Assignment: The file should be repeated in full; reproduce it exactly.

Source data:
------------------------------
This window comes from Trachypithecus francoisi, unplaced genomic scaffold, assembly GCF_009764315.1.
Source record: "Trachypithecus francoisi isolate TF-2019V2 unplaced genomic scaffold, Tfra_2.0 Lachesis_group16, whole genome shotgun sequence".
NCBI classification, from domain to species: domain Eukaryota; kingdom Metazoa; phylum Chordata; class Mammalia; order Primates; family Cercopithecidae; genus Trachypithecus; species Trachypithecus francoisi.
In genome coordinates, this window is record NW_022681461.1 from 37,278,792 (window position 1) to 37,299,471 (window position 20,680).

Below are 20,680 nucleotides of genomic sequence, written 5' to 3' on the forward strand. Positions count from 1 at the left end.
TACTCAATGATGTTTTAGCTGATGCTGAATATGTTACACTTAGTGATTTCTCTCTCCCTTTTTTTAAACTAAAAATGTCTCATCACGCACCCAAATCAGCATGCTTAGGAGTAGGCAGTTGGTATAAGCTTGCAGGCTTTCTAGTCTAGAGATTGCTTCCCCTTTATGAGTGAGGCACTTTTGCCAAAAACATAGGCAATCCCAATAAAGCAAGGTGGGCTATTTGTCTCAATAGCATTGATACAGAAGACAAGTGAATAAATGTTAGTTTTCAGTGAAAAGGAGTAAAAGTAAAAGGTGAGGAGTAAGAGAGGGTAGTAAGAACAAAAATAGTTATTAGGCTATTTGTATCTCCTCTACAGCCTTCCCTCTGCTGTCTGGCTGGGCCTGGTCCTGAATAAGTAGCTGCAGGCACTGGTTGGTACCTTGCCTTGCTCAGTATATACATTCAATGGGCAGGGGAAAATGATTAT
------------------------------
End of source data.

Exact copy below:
This window comes from Trachypithecus francoisi, unplaced genomic scaffold, assembly GCF_009764315.1.
Source record: "Trachypithecus francoisi isolate TF-2019V2 unplaced genomic scaffold, Tfra_2.0 Lachesis_group16, whole genome shotgun sequence".
NCBI classification, from domain to species: domain Eukaryota; kingdom Metazoa; phylum Chordata; class Mammalia; order Primates; family Cercopithecidae; genus Trachypithecus; species Trachypithecus francoisi.
In genome coordinates, this window is record NW_022681461.1 from 37,278,792 (window position 1) to 37,299,471 (window position 20,680).

Below are 20,680 nucleotides of genomic sequence, written 5' to 3' on the forward strand. Positions count from 1 at the left end.
TACTCAATGATGTTTTAGCTGATGCTGAATATGTTACACTTAGTGATTTCTCTCTCCCTTTTTTTAAACTAAAAATGTCTCATCACGCACCCAAATCAGCATGCTTAGGAGTAGGCAGTTGGTATAAGCTTGCAGGCTTTCTAGTCTAGAGATTGCTTCCCCTTTATGAGTGAGGCACTTTTGCCAAAAACATAGGCAATCCCAATAAAGCAAGGTGGGCTATTTGTCTCAATAGCATTGATACAGAAGACAAGTGAATAAATGTTAGTTTTCAGTGAAAAGGAGTAAAAGTAAAAGGTGAGGAGTAAGAGAGGGTAGTAAGAACAAAAATAGTTATTAGGCTATTTGTATCTCCTCTACAGCCTTCCCTCTGCTGTCTGGCTGGGCCTGGTCCTGAATAAGTAGCTGCAGGCACTGGTTGGTACCTTGCCTTGCTCAGTATATACATTCAATGGGCAGGGGAAAATGATTAT